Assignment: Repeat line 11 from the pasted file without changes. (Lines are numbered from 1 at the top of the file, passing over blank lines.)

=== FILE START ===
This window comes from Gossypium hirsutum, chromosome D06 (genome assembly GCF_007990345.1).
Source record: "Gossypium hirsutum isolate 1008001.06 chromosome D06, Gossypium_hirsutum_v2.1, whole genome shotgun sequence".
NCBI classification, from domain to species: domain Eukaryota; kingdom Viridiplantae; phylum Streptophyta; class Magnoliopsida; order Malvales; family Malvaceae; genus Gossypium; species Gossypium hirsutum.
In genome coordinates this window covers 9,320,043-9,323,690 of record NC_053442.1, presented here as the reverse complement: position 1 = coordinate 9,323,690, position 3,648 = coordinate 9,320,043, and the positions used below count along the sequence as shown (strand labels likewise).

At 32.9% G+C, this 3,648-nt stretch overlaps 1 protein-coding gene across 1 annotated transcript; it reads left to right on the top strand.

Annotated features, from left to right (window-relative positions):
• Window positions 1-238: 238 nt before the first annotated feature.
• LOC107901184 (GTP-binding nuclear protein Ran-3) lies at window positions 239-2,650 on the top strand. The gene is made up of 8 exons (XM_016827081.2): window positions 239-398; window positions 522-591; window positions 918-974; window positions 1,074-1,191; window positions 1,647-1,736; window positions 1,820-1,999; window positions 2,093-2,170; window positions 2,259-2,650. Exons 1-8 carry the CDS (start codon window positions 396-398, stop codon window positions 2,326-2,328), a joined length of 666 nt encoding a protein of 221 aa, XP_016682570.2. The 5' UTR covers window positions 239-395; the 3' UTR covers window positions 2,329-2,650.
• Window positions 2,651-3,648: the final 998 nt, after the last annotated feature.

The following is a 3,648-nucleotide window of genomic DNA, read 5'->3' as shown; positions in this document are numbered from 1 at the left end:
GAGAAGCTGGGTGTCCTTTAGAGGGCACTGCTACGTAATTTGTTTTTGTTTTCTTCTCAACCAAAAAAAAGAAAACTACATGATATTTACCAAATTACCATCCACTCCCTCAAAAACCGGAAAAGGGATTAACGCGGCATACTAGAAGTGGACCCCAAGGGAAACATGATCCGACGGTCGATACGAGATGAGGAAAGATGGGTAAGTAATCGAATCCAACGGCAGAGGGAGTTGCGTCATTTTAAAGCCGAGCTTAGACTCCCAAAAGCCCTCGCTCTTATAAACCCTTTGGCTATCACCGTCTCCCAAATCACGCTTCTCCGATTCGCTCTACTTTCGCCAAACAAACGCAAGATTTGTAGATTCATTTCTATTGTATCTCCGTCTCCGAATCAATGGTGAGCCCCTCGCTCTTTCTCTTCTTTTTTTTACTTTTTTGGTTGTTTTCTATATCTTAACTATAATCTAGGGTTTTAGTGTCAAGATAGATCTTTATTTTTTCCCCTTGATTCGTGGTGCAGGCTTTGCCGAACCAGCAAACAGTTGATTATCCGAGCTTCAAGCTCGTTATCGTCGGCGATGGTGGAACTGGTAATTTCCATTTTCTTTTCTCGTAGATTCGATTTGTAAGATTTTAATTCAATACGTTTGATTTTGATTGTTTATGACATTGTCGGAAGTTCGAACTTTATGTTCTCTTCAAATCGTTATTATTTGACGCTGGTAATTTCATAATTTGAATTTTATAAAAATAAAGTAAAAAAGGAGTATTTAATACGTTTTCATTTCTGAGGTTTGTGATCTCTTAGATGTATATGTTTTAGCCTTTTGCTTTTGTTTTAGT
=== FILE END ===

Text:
GAGAAGCTGGGTGTCCTTTAGAGGGCACTGCTACGTAATTTGTTTTTGTTTTCTTCTCAACCAAAAAAAAGAAAACTACATGATATTTACCAAATTACCATCCACTCCCTCAAAAACCGGAAAAGGGATTAACGCGGCATACTAGAAGTGGACCCCAAGGGAAACATGATCCGACGGTCGATACGAGATGAGGAAAGATGGGTAAGTAATCGAATCCAACGGCAGAGGGAGTTGCGTCATTTTAAAGCCGAGCTTAGACTCCCAAAAGCCCTCGCTCTTATAAACCCTTTGGCTATCACCGTCTCCCAAATCACGCTTCTCCGATTCGCTCTACTTTCGCCAAACAAACGCAAGATTTGTAGATTCATTTCTATTGTATCTCCGTCTCCGAATCAATGGTGAGCCCCTCGCTCTTTCTCTTCTTTTTTTTACTTTTTTGGTTGTTTTCTATATCTTAACTATAATCTAGGGTTTTAGTGTCAAGATAGATCTTTATTTTTTCCCCTTGATTCGTGGTGCAGGCTTTGCCGAACCAGCAAACAGTTGATTATCCGAGCTTCAAGCTCGTTATCGTCGGCGATGGTGGAACTGGTAATTTCCATTTTCTTTTCTCGTAGATTCGATTTGTAAGATTTTAATTCAATACGTTTGATTTTGATTGTTTATGACATTGTCGGAAGTTCGAACTTTATGTTCTCTTCAAATCGTTATTATTTGACGCTGGTAATTTCATAATTTGAATTTTATAAAAATAAAGTAAAAAAGGAGTATTTAATACGTTTTCATTTCTGAGGTTTGTGATCTCTTAGATGTATATGTTTTAGCCTTTTGCTTTTGTTTTAGT